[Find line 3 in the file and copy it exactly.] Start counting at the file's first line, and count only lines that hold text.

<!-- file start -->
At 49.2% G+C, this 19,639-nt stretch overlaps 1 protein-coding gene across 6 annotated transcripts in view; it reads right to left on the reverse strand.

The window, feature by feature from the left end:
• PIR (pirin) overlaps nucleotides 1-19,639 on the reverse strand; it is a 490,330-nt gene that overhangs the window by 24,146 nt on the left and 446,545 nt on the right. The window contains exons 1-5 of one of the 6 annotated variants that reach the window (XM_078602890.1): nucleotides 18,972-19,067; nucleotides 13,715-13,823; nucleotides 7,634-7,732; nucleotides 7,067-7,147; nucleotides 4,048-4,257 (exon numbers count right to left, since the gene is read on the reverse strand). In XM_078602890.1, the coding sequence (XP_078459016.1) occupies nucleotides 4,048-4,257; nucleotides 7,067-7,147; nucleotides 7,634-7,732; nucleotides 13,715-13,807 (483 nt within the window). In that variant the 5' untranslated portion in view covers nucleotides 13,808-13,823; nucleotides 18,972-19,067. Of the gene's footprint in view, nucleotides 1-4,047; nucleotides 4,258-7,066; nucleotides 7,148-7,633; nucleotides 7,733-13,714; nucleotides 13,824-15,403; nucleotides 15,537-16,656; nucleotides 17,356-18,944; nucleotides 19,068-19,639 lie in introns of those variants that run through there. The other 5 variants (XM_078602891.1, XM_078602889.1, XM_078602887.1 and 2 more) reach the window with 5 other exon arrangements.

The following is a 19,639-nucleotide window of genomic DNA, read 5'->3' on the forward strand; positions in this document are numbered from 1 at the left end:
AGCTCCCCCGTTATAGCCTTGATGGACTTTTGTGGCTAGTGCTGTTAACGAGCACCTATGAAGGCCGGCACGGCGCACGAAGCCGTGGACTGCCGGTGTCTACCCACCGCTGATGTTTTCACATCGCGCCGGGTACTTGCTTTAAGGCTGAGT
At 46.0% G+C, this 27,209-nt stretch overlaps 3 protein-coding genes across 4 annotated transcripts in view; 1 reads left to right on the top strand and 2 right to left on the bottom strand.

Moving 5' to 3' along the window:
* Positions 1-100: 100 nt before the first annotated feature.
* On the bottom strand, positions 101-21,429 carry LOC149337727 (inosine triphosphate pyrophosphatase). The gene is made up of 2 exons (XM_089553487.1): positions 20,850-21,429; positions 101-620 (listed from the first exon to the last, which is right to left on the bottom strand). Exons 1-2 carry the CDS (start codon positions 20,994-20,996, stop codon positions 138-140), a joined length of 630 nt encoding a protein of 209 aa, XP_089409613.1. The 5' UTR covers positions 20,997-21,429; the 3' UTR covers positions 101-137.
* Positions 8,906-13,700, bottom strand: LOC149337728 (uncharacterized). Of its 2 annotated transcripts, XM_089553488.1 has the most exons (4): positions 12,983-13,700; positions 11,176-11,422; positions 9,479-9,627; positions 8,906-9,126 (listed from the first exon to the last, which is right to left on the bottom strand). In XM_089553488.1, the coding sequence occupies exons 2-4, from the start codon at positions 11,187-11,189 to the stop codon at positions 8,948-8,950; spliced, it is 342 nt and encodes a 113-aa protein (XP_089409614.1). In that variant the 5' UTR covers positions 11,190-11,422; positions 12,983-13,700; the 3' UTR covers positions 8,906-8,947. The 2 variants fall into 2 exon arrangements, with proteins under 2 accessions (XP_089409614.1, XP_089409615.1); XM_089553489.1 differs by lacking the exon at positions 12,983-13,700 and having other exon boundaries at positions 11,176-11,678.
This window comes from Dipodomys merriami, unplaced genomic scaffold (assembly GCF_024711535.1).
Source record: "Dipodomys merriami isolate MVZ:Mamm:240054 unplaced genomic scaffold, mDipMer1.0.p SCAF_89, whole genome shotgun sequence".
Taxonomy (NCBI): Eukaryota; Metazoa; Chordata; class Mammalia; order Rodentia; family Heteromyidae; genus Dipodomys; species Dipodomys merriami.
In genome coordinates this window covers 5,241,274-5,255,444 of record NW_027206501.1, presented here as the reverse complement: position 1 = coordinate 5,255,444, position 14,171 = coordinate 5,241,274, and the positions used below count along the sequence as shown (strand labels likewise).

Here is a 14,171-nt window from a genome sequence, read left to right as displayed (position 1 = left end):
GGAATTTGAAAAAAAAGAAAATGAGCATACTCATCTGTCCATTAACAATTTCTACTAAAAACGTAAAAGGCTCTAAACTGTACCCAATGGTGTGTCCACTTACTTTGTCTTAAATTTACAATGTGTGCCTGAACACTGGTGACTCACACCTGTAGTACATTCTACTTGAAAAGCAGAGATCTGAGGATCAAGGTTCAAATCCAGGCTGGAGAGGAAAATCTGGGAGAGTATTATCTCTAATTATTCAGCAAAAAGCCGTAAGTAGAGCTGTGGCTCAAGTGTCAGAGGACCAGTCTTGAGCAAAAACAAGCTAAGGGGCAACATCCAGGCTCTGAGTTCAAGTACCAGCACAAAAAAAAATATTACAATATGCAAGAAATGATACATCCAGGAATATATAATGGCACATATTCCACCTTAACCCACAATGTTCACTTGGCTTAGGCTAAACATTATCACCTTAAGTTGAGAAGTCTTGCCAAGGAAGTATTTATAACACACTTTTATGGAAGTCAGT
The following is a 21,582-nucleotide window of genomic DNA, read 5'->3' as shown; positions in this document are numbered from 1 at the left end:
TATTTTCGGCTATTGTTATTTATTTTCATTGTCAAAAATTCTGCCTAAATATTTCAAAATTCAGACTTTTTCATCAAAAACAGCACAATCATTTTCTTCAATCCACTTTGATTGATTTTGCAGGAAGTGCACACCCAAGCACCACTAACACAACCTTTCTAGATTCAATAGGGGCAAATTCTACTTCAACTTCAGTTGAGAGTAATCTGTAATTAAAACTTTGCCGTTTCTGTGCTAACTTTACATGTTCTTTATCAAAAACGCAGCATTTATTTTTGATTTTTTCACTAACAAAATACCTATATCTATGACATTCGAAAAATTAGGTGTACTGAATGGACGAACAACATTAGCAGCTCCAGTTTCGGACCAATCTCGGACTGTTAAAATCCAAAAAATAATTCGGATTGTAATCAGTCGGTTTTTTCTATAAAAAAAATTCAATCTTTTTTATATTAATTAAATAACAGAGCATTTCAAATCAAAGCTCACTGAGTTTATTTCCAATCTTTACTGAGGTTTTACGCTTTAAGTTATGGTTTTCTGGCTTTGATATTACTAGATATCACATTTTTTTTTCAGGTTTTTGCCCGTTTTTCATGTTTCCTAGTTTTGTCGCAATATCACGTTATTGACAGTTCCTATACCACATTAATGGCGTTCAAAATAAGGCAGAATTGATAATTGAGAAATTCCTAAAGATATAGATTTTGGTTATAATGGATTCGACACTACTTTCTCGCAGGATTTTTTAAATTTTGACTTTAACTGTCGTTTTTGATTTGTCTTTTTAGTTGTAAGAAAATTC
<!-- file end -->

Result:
• PIR (pirin) overlaps nucleotides 1-19,639 on the reverse strand; it is a 490,330-nt gene that overhangs the window by 24,146 nt on the left and 446,545 nt on the right. The window contains exons 1-5 of one of the 6 annotated variants that reach the window (XM_078602890.1): nucleotides 18,972-19,067; nucleotides 13,715-13,823; nucleotides 7,634-7,732; nucleotides 7,067-7,147; nucleotides 4,048-4,257 (exon numbers count right to left, since the gene is read on the reverse strand). In XM_078602890.1, the coding sequence (XP_078459016.1) occupies nucleotides 4,048-4,257; nucleotides 7,067-7,147; nucleotides 7,634-7,732; nucleotides 13,715-13,807 (483 nt within the window). In that variant the 5' untranslated portion in view covers nucleotides 13,808-13,823; nucleotides 18,972-19,067. Of the gene's footprint in view, nucleotides 1-4,047; nucleotides 4,258-7,066; nucleotides 7,148-7,633; nucleotides 7,733-13,714; nucleotides 13,824-15,403; nucleotides 15,537-16,656; nucleotides 17,356-18,944; nucleotides 19,068-19,639 lie in introns of those variants that run through there. The other 5 variants (XM_078602891.1, XM_078602889.1, XM_078602887.1 and 2 more) reach the window with 5 other exon arrangements.